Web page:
Banks in India have a daunting task ahead: Expert View

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Banks in India are facing negative rating as a result of the significant effects of the coronavirus pandemic, oil shock, and market volatility. However there has been one comforting factor in the first-quarter earnings and that is the core operating performance of most banks which has been encouraging.

The top five private-sector lenders have shown double-digit growth on net interest income, The net interest income for the country’s largest lender, State Bank of India grew an impressive 17% successively and 16% year-on-year. Though the loan book for most banks shrank during the June quarter, the growth in the net interest income has only increased because net interest income is measured on an accrual basis. In other words, if the interest from a loan is due, it is considered as received, even though the borrower may ultimately end up not paying it for various reasons.

The moratorium of six months granted to borrowers has distorted this system of measurement now. Despite the moratorium, the interest on the loans has accrued to banks and hence is taken into the computation of net interest income for the quarter. Therefore, borrowers who have opted for moratorium may not have paid the interest but lenders consider the interest received.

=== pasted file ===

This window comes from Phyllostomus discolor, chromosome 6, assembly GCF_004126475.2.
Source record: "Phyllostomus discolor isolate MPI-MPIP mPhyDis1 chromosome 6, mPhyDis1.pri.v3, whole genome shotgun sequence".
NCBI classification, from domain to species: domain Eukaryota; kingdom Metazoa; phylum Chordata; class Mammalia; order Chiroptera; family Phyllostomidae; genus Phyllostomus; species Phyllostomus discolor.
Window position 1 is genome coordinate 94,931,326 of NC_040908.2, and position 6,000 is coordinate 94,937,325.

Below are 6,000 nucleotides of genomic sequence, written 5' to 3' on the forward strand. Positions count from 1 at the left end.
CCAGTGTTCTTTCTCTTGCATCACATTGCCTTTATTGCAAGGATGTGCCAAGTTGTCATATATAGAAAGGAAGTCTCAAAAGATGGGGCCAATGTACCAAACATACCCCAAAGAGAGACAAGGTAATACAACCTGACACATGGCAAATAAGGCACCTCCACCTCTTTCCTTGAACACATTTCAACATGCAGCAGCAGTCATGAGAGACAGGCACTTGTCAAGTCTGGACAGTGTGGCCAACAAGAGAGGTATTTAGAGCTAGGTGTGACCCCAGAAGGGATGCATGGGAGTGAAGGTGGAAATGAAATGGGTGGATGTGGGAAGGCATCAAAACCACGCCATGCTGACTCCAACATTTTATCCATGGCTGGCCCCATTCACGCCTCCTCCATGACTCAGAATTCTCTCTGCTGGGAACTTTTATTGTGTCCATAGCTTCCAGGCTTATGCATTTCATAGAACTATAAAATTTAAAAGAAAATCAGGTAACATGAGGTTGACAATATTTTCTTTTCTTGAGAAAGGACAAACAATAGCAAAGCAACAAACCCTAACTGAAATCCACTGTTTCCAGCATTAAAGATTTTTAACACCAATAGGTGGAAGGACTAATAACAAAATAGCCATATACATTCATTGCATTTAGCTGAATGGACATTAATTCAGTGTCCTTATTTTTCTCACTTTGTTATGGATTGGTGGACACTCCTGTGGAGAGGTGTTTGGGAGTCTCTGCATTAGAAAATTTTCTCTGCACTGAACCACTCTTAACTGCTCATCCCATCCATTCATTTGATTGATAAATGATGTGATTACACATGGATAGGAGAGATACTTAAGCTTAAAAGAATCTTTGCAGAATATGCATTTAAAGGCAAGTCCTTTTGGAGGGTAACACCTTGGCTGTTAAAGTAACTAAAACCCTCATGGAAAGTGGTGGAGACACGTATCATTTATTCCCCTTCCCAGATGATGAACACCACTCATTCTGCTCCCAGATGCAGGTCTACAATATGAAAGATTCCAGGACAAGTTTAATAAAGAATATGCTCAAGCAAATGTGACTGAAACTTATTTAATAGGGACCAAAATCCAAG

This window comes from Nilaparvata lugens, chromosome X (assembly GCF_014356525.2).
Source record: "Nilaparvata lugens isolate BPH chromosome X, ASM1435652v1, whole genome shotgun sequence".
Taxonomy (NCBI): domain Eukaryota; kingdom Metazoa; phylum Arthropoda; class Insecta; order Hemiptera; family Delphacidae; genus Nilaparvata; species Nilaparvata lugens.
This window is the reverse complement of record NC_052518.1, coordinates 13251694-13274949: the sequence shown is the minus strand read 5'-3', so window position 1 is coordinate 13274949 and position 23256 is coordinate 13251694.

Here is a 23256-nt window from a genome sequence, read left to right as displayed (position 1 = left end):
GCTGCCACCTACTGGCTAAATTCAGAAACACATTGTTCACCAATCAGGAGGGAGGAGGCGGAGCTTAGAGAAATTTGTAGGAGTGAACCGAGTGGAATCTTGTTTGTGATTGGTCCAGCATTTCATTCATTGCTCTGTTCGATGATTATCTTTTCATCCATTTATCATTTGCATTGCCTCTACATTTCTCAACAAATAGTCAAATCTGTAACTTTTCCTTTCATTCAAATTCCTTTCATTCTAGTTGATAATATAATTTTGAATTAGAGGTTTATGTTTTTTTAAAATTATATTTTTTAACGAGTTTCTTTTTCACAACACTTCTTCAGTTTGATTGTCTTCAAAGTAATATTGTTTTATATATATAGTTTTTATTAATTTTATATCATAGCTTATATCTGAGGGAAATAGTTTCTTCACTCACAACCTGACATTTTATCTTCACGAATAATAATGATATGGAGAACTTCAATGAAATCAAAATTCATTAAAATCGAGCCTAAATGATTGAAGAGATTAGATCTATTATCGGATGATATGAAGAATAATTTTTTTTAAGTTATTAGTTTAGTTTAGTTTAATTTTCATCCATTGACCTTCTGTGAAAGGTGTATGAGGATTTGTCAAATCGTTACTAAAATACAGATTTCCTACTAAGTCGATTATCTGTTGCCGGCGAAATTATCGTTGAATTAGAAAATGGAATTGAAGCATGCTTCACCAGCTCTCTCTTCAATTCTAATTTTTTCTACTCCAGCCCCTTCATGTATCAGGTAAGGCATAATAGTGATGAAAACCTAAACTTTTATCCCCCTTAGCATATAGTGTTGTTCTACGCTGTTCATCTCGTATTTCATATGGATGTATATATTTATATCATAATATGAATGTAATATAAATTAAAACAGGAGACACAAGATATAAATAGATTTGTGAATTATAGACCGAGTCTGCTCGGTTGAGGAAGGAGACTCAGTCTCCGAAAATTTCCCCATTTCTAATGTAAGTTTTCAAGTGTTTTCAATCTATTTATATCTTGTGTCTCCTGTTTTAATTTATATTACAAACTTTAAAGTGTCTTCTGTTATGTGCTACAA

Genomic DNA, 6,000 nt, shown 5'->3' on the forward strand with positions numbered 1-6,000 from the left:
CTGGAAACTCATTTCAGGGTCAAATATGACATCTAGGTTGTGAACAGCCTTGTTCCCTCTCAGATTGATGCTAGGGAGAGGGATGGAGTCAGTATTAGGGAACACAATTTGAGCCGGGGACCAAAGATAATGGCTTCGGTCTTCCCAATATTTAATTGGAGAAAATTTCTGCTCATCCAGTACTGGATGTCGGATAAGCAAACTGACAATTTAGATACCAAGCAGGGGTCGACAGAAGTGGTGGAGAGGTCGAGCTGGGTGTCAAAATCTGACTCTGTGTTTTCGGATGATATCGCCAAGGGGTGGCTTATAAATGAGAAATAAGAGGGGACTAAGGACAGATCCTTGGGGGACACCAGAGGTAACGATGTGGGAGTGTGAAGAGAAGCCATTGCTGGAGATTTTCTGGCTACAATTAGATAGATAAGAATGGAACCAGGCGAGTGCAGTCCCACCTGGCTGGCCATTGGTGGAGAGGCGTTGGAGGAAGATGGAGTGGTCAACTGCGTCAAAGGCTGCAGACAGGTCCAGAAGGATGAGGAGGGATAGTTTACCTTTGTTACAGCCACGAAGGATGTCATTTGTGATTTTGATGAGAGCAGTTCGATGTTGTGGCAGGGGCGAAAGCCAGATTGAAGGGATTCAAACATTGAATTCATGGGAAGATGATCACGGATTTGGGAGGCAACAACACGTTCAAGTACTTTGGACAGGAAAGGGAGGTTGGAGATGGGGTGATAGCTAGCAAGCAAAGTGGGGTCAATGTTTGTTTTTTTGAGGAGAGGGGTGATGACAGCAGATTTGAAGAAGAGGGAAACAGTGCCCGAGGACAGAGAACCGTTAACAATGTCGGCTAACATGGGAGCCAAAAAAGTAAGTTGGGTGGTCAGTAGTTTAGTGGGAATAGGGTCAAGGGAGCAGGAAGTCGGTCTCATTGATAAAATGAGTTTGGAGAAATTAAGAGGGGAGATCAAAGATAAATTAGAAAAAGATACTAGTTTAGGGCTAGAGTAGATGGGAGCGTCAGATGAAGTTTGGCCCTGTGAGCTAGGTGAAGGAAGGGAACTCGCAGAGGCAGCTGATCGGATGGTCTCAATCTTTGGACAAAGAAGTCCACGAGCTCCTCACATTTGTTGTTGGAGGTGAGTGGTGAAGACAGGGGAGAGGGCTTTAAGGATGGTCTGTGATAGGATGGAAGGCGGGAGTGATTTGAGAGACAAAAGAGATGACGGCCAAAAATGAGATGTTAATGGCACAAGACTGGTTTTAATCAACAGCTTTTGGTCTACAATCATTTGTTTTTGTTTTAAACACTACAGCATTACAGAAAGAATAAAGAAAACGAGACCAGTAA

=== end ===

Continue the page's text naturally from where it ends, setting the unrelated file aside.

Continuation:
As per Credit Suisse, interest accrued on advances under moratorium was 15-40% of net interest income of the June quarter for private-sector lenders. For SBI, the interest accrued and deferred adds to ₹4884 crore or 18% of its net interest payments. For small lenders, the extent was as high as 30-50%, the agent said.

Unless the moratorium is extended, the Indian Banks will perhaps see the worst comings by the end of August 2020.  Bankers expect a flow in bad loans and that means pressure on core income.  The accrued interest will not continue to flow in once a loan is recognized as non-performing. Credit Suisse analysts say that the impact of this is likely to be seen in the third and fourth quarter, when the moratorium ends and we see slippages from these buckets.

 The lid on operating expenses, mainly interest expenses would act as a cushion. The sharp drop in deposit rates indicates that the interest lenders pay has come down faster than the interest they earn from borrowers. This has also been a major factor in a healthy operating profit for lenders.

The pressure on interest income is noticeable. Therefore, the investors need to watch for a worsening of operating metrics of banks in the next quarters.

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